North Korean Workers Wear ‘Brave Face’ on Forced Return From China

Email story
Comment on this story
Print story
North Korea is seen across the Yalu River from the Chinese port city of Dandong, Feb. 8, 2017.
North Korea is seen across the Yalu River from the Chinese port city of Dandong, Feb. 8, 2017.

North Korean workers forced from China by canceled labor contracts are wearing bright smiles and colorful clothes in an apparent show of defiance as tightened U.N. sanctions take hold against Pyongyang, sources on the border say.

China’s implementation of new sanctions punishing North Korea for its nuclear and missile programs is now “literally expelling North Korean workers,” a resident of China’s border city of Dandong told RFA’s Korean Service on Wednesday.

“It is unbelievable that they would be going home in bright outfits with these smiles on their faces,” RFA’s source said, speaking on condition of anonymity.

“Returning workers never looked like this in the past, so it’s easy to think they’ve been told to do this in advance,” the source said, adding that he often sees North Korean workers passing through Chinese maritime customs on their way home.

“Most of the returning workers are young women, about 20 years old. They have ponytails, so we assume that they’re unmarried,” he said.

North Korean workers first arriving in China don’t wear portrait badges of former national leaders Kim Il Sung or Kim Jong Il, RFA’s source said.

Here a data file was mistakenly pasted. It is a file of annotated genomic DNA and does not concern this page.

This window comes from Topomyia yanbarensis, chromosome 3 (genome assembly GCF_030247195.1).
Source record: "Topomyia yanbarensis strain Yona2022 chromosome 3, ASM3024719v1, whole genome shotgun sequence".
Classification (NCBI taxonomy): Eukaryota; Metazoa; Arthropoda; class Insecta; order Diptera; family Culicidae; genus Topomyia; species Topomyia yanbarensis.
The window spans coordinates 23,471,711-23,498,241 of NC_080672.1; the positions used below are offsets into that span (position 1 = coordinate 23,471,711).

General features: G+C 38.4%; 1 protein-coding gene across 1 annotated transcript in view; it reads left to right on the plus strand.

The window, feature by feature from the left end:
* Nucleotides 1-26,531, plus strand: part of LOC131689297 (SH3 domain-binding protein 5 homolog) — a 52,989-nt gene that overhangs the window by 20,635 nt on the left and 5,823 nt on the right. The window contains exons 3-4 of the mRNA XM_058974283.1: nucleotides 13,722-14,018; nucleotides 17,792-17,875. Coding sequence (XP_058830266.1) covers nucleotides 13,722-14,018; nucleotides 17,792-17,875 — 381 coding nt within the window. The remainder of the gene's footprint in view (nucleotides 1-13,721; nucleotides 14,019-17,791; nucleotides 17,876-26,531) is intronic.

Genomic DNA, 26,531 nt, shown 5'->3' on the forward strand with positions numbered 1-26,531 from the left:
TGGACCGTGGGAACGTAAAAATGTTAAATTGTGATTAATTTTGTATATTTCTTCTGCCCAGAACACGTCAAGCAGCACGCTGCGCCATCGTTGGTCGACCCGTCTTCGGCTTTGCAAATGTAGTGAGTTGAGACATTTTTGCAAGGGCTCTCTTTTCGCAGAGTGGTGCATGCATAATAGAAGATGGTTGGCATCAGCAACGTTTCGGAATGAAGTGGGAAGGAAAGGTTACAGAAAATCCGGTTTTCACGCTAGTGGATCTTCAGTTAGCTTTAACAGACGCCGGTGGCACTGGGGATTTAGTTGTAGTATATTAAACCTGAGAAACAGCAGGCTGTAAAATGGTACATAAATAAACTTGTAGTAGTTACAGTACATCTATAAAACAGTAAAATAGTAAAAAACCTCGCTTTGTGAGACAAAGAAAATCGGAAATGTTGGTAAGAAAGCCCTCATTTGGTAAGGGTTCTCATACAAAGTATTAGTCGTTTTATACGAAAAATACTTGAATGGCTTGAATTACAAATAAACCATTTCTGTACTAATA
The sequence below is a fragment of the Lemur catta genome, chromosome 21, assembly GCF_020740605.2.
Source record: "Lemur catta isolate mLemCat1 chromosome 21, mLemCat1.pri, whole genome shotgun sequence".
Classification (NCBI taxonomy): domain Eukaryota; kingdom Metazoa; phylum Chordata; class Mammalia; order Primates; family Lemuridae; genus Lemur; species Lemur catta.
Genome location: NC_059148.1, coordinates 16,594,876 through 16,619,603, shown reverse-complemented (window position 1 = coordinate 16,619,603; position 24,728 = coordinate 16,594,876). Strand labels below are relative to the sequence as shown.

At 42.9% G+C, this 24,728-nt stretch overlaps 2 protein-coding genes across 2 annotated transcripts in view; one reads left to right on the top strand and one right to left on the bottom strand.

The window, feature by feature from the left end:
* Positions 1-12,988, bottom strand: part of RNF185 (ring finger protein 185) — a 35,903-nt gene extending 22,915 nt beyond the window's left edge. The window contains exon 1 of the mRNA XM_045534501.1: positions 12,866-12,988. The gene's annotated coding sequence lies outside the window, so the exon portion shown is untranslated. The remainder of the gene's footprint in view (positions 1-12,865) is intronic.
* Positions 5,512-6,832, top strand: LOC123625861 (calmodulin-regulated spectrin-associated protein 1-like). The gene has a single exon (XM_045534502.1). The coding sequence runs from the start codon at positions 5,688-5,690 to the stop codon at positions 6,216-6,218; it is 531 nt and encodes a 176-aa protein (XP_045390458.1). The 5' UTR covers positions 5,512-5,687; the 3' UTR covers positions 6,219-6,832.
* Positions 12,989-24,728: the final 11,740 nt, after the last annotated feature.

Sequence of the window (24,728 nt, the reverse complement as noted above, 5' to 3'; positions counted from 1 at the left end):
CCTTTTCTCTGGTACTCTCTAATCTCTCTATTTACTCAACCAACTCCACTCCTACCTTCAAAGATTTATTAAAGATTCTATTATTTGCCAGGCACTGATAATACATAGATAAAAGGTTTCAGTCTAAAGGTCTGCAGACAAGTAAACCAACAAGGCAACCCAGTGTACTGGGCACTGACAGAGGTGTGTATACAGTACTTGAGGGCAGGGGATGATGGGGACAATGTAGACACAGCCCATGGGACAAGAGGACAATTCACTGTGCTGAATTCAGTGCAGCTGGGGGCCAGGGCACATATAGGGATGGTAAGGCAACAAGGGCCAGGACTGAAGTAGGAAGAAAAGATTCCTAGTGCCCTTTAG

“But now, on their way home, they wear huge badges of the two Kims as if they are officials belonging to North Korean organizations.”

North Korean workers going home will be happy to see their families, a second source in Dandong told RFA.

“But this doesn’t explain their bright looks and colorful outfits,” he said.

“Since North Korean media keep saying that the country is strong in spite of U.S. pressure exerted through sanctions, it can be speculated that the appearance of the returning workers is being directed by the North Korean regime,” he said.

North Korea has exported workers to China, Russia, and countries farther afield for years, but requires them to remit most of their earnings to the North Korean government, which is believed to use the cash to fund its illicit weapons programs.

Reported by Joonho Kim for RFA’s Korean Service. Translated by Leejin Jun. Written in English by Richard Finney.





More Listening Options

View Full Site